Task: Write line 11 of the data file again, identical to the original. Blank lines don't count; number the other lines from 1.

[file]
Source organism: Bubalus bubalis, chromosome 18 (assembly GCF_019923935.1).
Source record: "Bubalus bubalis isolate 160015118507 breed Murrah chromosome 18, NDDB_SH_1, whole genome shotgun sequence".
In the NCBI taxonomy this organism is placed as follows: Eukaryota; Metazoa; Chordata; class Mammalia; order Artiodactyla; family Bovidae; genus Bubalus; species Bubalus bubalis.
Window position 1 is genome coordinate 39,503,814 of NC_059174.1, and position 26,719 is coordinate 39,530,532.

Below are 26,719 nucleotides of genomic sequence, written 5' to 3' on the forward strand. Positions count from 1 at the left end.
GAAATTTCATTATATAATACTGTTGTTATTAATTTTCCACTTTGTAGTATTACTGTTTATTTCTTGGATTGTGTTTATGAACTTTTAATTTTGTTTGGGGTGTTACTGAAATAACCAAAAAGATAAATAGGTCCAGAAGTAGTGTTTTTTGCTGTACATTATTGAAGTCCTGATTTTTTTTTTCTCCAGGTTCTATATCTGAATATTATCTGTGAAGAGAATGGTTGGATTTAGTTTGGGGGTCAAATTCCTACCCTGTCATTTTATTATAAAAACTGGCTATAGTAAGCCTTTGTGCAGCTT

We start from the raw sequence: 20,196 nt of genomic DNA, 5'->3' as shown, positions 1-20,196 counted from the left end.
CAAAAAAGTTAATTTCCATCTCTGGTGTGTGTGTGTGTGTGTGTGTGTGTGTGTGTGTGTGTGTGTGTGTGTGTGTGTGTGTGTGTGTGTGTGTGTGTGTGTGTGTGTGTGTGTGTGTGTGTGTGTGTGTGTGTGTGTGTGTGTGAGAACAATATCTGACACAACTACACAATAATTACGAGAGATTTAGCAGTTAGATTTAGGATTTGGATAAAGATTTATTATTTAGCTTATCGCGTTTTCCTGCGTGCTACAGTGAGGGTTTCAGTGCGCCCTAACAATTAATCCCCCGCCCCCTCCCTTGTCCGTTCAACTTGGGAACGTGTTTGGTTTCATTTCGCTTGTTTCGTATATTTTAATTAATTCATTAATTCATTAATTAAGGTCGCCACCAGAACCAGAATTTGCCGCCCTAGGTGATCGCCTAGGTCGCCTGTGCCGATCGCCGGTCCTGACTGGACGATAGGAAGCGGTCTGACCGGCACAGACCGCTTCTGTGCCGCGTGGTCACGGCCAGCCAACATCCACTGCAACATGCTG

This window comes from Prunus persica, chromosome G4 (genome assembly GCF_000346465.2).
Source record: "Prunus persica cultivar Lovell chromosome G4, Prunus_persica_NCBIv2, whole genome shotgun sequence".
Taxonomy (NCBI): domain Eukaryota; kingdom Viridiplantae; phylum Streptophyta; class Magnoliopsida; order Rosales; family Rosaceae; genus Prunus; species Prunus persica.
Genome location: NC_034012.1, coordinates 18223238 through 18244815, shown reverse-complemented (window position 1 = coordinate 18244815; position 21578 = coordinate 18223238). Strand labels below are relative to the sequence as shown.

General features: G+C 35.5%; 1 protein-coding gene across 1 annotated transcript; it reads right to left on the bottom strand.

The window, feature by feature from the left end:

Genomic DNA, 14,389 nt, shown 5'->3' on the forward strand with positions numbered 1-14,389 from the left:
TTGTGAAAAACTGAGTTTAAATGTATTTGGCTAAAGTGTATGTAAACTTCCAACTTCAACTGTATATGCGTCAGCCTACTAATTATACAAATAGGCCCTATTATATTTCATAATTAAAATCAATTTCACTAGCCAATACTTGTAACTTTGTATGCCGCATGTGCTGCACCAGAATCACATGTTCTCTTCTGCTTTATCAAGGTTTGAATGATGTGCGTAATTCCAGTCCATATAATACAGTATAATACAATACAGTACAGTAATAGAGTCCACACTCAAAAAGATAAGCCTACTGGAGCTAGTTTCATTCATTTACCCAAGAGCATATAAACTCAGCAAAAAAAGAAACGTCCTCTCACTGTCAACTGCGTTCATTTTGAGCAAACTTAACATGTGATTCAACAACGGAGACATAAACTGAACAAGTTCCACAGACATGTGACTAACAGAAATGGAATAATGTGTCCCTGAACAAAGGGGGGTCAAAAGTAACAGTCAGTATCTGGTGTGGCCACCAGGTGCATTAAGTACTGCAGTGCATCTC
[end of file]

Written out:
Taxonomy (NCBI): domain Eukaryota; kingdom Viridiplantae; phylum Streptophyta; class Magnoliopsida; order Rosales; family Rosaceae; genus Prunus; species Prunus persica.